The Maidan is a vast tract of open green space that stretches from the river to Chowringhee Road and includes Fort William. This expanse was cleared so that Fort William's guns could be fired to their maximum range should there be another invasion on Calcutta (in 1756, the old Fort William's guns could not be fired simply because the town had been built close to the walls of the fort itself). It is another matter that no guns have been fired from the new Fort William in its 270 years of existence, except to greet dignitaries, but the Maidan is largely a blessing to the city and home to most of its sporting and recreational activities. The most visible landmark on the Maidan is also Calcutta's most famous sight - the massive marble Victoria Memorial, built between 1903 and 1921, some say to rival the Taj Mahal in Agra. Other sights include Fort William, Birla Planetarium (the second oldest in the world), Ochterlony Monument (built to commemorate British victory in the 1817 war with Nepal but used far more for political rallies during the Independence Movement, and since renamed Shahid Minar or Martyrs' Tower), St. Paul's Cathedral (Calcutta's Anglican cathedral), Nehru Children's Museum, the Nandan/Rabindra Sadan complex (modern-day center of Calcutta's vibrant cinema and performing arts activity), the Academy of Fine Arts (Calcutta's premier destination for art) and the Eden Gardens & Stadium (one of the most celebrated cricket pitches in the world). The Maidan is also home to the local football (soccer) clubs - Mohanbagan, East Bengal and Mohammedan Sporting, whose games are as animated as European soccer matches.

Dalhousie Square is best described by this paragraph taken from the World Monuments Fund's website which listed Dalhousie Square on its World Monuments Watch list - "During the eighteenth and nineteenth centuries, Calcutta reigned as the capital of the British Raj in India. At the heart of the city stood Dalhousie Square, a two-square-kilometer area that functioned as the center of the political, financial, and social world of the Indian Empire until its capital was moved to New Delhi in 1911. Following independence the square was renamed Binoy, Badal, Dinesh Bagh after three national leaders who were killed during the struggle for independence. Today, Dalhousie Square is one of India’s few remaining colonial city centers that has retained a great number of period buildings." (the whole article can be read at Dalhousie Square continues to be the nerve center of business and government in Calcutta. The most notable buildings are Writers' Building (seat of the Bengal government continuously since the early 18th century), the General Post Office, Eastern Railway headquarters, the Calcutta Stock Exchange, the Scottish St. Andrew's Kirk, the Old Mission Church (built by Swedish missionaries in 1797), St. John's Church (the oldest extant Anglican church in Calcutta and the final resting place of its founder, Job Charnock), the Government House (the residence and office of the rulers of British India from 1757 until 1947 and since then, that of the Governor of West Bengal), the Assembly House, the High Court, the newly restored Town Hall and the city's latest tourist attraction, the Millennium Park along the river bank.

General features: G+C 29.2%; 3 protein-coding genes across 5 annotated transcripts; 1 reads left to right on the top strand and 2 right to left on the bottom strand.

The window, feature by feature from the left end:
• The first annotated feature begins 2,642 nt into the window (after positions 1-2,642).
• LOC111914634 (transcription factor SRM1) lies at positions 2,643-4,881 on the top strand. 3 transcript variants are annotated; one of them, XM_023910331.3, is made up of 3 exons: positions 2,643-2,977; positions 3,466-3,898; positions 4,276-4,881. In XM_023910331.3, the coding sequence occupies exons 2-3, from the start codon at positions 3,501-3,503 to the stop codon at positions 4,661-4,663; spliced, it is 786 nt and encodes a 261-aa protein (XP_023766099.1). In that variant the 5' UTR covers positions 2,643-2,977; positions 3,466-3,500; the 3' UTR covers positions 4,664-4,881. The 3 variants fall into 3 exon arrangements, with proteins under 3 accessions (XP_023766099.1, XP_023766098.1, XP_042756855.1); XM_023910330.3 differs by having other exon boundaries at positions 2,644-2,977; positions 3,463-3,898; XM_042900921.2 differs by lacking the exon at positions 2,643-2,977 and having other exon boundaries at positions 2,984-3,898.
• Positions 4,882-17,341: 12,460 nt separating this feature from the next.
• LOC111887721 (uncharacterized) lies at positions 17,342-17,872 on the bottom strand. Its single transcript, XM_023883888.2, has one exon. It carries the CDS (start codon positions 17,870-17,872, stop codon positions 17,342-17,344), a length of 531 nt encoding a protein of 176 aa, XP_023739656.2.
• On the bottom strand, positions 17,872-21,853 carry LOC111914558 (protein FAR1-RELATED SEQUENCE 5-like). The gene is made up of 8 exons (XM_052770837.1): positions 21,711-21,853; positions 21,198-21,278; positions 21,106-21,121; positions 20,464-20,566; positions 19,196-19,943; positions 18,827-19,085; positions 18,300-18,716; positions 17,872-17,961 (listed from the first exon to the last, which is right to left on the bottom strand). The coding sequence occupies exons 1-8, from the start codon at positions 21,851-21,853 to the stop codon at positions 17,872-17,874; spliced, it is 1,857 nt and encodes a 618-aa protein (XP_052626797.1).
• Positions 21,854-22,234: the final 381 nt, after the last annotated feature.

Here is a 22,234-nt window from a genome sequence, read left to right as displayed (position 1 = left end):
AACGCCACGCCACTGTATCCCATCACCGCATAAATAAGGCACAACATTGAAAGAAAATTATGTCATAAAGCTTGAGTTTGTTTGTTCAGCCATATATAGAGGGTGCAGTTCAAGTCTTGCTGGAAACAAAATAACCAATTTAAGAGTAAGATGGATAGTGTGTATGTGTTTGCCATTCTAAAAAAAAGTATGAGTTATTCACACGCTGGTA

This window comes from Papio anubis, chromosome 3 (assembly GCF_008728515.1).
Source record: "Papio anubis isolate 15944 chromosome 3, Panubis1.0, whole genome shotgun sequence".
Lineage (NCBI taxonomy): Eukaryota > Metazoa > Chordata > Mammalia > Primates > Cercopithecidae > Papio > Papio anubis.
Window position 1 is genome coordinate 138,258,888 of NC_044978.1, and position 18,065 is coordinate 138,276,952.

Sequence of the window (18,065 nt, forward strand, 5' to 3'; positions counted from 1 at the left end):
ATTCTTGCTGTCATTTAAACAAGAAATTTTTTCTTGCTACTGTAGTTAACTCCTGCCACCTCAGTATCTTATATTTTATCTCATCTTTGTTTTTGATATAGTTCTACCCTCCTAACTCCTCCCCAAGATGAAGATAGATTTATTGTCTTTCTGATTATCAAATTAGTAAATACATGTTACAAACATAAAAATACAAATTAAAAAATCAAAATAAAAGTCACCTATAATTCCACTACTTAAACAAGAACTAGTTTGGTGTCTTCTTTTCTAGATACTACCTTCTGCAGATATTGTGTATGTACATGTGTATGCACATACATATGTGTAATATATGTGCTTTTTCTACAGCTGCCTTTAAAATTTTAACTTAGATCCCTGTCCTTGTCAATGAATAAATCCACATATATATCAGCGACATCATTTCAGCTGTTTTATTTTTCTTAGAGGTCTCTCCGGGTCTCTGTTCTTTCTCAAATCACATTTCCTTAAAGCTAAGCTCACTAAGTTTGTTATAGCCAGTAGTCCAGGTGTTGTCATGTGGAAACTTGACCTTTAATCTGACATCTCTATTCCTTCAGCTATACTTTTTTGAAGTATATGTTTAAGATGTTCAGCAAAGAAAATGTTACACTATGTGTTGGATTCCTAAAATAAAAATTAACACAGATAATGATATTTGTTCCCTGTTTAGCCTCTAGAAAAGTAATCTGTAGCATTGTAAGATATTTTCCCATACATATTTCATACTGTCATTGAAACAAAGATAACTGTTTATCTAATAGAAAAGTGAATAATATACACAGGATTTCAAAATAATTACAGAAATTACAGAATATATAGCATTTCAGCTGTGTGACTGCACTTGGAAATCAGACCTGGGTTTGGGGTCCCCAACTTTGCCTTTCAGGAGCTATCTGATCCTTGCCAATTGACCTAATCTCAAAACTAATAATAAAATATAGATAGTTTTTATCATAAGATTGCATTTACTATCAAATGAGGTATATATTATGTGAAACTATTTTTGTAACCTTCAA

© Focus Calcutta Initiative, Inc. Contents may be used for non-commercial purposes without malicious intent. Last modified December 10, 2003